He does not look like a revolutionary. More like an over-aged student from Berkeley. Somewhat chubby from hours spent at the computer, glasses, pale skin, soft white hands. But appearances can be deceptive. Albin Kurti is the idol of the young and that says a lot in a country where every second person has yet to turn 25. Ten years ago he had a Rastafarian hairdo and led the student protests against Milosevic. When peaceful actions turned out to be pointless he became a translator and an ideologue with UCK, the armed guerilla.

He already has enough followers to poster the whole country with the word "Vetëvendosje", ("self-determination", which is also the name of his movement). Few people doubt that he could get the masses on to the streets.

Albin Kurti assures me that this revolution will be peaceful. One hundred thousand people will surround the headquarters, the police station and the court. They will stay as long as it takes. For a week, or maybe a month. That is how the colonial power will be chased out, this power that partitions his land, plunders its people and destroys its women. If I want to see where the Kosovo money went, says Kurti, I should look for newly built exuberant villas in London. Or in Amsterdam. If I want to learn about the morals of the colonial power I should count the number of brothels. "They were not here before you came."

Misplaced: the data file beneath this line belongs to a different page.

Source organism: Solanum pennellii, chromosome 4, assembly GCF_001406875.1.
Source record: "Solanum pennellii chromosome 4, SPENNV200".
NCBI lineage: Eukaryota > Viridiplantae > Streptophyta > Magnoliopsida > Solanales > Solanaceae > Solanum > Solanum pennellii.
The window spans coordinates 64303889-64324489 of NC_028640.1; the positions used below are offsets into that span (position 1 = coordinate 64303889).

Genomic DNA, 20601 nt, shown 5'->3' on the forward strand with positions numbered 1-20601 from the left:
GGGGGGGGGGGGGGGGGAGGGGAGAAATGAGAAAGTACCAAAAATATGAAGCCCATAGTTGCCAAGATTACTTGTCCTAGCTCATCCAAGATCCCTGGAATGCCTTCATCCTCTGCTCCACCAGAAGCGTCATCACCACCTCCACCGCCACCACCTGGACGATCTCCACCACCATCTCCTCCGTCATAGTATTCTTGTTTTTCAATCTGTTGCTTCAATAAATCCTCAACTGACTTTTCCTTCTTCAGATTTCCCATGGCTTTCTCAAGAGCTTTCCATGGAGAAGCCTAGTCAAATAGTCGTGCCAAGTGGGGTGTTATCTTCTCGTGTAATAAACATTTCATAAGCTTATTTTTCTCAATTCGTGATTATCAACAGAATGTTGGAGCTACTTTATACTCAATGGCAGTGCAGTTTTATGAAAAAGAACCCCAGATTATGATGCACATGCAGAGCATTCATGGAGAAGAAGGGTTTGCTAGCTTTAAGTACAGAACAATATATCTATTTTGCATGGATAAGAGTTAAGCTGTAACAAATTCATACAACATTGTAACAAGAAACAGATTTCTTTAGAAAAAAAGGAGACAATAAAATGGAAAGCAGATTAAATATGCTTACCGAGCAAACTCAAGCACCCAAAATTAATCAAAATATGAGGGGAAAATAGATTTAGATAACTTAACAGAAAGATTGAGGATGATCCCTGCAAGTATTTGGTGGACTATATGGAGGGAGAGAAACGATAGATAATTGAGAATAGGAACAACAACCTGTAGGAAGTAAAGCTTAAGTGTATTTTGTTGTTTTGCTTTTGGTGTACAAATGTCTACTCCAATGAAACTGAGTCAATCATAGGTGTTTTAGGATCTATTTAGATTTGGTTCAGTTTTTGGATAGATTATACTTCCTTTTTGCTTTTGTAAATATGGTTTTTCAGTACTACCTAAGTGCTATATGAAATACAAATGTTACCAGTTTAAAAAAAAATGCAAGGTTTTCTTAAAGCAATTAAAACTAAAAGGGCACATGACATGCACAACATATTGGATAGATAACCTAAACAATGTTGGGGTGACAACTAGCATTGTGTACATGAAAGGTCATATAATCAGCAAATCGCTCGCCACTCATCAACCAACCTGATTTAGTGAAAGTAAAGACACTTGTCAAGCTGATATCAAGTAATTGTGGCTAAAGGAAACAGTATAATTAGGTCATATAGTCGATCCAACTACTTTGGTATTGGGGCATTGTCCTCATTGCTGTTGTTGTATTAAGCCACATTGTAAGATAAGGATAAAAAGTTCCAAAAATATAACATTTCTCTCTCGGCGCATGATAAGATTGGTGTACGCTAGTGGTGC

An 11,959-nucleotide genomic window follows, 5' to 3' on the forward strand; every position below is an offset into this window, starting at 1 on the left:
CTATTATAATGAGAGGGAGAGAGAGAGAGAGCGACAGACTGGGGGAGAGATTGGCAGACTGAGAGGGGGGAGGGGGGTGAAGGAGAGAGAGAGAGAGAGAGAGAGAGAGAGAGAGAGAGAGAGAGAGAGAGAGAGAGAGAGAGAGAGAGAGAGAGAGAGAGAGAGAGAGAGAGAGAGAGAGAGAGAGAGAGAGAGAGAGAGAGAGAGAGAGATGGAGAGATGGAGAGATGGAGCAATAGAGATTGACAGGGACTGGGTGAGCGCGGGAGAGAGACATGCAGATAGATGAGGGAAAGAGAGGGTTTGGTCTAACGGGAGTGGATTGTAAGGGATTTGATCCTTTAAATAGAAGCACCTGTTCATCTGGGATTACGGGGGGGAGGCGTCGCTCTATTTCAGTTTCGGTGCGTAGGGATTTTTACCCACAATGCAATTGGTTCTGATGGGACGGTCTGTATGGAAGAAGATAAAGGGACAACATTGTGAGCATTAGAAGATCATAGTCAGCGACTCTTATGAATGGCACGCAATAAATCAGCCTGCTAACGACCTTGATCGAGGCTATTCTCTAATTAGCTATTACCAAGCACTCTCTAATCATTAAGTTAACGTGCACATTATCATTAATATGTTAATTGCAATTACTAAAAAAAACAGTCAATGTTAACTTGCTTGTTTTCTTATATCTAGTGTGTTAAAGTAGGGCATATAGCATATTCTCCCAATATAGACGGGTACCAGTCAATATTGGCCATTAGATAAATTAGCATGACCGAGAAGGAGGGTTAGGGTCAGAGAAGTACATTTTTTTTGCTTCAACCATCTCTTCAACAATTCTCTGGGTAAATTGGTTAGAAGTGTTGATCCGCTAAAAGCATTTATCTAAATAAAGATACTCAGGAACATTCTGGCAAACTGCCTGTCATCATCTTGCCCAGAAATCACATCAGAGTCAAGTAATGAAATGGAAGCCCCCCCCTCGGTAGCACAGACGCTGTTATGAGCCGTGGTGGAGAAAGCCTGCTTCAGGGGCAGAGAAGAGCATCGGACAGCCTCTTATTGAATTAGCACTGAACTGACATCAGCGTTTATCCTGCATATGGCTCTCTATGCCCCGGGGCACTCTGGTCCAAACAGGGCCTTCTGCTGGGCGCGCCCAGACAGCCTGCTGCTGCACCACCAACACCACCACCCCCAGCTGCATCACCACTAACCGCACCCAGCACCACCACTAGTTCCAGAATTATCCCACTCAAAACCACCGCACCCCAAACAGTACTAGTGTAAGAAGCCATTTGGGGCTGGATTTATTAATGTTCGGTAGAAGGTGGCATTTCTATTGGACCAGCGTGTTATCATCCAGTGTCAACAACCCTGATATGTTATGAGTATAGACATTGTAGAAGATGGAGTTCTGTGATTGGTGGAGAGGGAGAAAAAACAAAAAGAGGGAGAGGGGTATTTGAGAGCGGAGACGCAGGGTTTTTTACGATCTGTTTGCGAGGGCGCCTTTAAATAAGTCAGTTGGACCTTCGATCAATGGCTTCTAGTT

Outside jeeps pass by. The diesel-fuelled electric generators growl while Kurti quotes UN declarations, Malcolm X and African nationalist leaders. "Self-determination is the right of all peoples!" It could have been Congo in the sixties. But as I said we are in Kosovo, within a stone's throw from Rome. And the colonial power, which will be thrown out - dear reader - is you and I. That is to say Sweden, one of the most dedicated members of the UN, who for seven years has governed Kosovo or in local slang "Unmikistan", after UNMIK: United Nations Interim Administration Mission in Kosovo.